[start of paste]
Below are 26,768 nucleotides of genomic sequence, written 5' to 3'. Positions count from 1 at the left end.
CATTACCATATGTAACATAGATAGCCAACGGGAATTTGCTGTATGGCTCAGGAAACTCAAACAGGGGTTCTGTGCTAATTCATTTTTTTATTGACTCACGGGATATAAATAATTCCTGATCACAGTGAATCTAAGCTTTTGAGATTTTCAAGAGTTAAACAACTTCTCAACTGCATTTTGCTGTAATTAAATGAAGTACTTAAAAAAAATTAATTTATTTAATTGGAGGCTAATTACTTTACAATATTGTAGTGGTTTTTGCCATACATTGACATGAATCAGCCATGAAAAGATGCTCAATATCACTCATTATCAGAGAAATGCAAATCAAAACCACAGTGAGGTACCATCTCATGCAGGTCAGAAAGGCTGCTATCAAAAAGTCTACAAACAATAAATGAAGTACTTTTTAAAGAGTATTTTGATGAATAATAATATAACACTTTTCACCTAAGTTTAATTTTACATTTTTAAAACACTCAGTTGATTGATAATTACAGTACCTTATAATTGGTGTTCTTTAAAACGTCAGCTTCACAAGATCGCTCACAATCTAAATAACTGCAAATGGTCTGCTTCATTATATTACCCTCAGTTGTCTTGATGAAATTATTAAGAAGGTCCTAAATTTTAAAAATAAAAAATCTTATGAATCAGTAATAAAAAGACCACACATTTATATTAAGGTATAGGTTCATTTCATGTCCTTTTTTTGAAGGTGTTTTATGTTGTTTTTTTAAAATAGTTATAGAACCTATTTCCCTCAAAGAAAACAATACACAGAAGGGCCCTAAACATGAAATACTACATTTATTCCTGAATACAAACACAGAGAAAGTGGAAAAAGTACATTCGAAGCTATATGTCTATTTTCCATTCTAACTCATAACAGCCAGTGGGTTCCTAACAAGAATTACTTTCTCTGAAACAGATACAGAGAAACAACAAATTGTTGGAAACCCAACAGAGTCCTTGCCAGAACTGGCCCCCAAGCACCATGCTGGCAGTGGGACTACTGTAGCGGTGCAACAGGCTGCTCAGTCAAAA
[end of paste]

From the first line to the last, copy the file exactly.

Below are 26,768 nucleotides of genomic sequence, written 5' to 3'. Positions count from 1 at the left end.
CATTACCATATGTAACATAGATAGCCAACGGGAATTTGCTGTATGGCTCAGGAAACTCAAACAGGGGTTCTGTGCTAATTCATTTTTTTATTGACTCACGGGATATAAATAATTCCTGATCACAGTGAATCTAAGCTTTTGAGATTTTCAAGAGTTAAACAACTTCTCAACTGCATTTTGCTGTAATTAAATGAAGTACTTAAAAAAAATTAATTTATTTAATTGGAGGCTAATTACTTTACAATATTGTAGTGGTTTTTGCCATACATTGACATGAATCAGCCATGAAAAGATGCTCAATATCACTCATTATCAGAGAAATGCAAATCAAAACCACAGTGAGGTACCATCTCATGCAGGTCAGAAAGGCTGCTATCAAAAAGTCTACAAACAATAAATGAAGTACTTTTTAAAGAGTATTTTGATGAATAATAATATAACACTTTTCACCTAAGTTTAATTTTACATTTTTAAAACACTCAGTTGATTGATAATTACAGTACCTTATAATTGGTGTTCTTTAAAACGTCAGCTTCACAAGATCGCTCACAATCTAAATAACTGCAAATGGTCTGCTTCATTATATTACCCTCAGTTGTCTTGATGAAATTATTAAGAAGGTCCTAAATTTTAAAAATAAAAAATCTTATGAATCAGTAATAAAAAGACCACACATTTATATTAAGGTATAGGTTCATTTCATGTCCTTTTTTTGAAGGTGTTTTATGTTGTTTTTTTAAAATAGTTATAGAACCTATTTCCCTCAAAGAAAACAATACACAGAAGGGCCCTAAACATGAAATACTACATTTATTCCTGAATACAAACACAGAGAAAGTGGAAAAAGTACATTCGAAGCTATATGTCTATTTTCCATTCTAACTCATAACAGCCAGTGGGTTCCTAACAAGAATTACTTTCTCTGAAACAGATACAGAGAAACAACAAATTGTTGGAAACCCAACAGAGTCCTTGCCAGAACTGGCCCCCAAGCACCATGCTGGCAGTGGGACTACTGTAGCGGTGCAACAGGCTGCTCAGTCAAAA